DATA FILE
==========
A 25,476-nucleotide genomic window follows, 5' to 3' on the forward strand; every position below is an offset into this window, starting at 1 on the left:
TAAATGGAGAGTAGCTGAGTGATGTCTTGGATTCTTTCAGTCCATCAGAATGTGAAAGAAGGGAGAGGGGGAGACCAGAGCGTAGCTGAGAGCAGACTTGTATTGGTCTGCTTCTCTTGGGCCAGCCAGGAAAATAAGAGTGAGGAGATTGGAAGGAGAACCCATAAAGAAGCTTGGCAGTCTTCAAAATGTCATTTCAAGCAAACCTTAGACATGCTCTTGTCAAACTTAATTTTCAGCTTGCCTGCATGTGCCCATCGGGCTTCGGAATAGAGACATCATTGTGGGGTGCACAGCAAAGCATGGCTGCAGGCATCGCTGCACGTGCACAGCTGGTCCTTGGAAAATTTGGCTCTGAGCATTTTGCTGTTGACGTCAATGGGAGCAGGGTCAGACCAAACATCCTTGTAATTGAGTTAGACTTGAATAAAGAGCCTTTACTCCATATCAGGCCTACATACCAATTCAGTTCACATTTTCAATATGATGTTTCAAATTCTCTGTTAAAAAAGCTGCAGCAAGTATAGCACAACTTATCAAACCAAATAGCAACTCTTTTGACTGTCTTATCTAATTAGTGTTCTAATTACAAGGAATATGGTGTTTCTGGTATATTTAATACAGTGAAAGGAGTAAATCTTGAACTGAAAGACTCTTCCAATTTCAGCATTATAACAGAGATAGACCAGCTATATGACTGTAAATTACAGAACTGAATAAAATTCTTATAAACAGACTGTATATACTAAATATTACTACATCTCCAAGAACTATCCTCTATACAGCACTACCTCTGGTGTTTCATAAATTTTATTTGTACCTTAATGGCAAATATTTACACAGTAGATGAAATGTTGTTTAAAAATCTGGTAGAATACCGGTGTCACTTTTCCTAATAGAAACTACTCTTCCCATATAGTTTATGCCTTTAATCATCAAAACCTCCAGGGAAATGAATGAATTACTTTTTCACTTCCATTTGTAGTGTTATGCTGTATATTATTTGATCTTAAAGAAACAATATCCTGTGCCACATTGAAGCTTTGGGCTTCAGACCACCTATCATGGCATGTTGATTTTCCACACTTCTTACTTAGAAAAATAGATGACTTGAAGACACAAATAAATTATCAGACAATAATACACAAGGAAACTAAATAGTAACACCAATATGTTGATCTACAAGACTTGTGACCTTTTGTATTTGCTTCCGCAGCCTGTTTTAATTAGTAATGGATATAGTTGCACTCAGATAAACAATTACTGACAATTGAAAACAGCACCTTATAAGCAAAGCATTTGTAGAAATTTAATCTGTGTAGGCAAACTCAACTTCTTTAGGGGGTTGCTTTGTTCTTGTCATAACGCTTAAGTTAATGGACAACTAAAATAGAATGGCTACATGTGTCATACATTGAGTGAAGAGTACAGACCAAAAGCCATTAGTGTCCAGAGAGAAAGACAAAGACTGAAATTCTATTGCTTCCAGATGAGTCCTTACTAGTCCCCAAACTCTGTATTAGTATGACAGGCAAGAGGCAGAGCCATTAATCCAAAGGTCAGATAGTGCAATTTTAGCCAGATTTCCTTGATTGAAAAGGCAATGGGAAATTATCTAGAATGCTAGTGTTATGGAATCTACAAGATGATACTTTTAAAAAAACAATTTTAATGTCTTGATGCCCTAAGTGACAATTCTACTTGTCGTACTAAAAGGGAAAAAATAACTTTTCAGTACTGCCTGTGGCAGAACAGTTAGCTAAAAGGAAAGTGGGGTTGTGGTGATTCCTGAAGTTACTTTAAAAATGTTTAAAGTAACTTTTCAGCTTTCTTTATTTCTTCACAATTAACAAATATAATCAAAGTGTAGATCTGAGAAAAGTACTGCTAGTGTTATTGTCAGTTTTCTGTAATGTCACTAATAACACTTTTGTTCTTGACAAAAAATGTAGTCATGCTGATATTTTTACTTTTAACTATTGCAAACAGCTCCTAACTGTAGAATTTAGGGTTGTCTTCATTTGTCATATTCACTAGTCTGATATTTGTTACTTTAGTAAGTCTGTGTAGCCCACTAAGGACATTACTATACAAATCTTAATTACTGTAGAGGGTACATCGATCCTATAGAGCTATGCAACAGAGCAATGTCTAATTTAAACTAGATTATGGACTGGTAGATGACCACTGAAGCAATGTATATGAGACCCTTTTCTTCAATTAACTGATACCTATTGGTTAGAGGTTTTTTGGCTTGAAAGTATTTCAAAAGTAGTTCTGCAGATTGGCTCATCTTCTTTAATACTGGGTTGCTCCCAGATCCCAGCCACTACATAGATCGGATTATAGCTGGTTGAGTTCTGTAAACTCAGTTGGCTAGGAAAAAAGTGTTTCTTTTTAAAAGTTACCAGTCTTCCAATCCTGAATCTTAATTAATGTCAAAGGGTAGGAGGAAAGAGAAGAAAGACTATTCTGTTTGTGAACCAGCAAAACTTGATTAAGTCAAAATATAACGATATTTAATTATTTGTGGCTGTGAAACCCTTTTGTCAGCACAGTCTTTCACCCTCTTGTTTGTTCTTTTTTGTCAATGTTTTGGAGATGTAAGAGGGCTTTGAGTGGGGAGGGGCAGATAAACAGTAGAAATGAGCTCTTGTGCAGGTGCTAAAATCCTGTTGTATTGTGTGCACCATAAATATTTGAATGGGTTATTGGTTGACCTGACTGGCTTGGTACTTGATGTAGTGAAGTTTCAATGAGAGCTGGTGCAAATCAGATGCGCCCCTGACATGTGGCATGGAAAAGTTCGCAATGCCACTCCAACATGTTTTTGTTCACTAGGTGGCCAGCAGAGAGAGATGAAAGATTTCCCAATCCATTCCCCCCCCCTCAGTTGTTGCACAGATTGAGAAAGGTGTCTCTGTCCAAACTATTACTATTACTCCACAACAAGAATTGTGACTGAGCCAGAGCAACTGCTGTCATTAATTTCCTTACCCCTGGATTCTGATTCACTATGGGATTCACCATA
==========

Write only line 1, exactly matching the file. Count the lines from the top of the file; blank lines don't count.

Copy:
A 25,476-nucleotide genomic window follows, 5' to 3' on the forward strand; every position below is an offset into this window, starting at 1 on the left: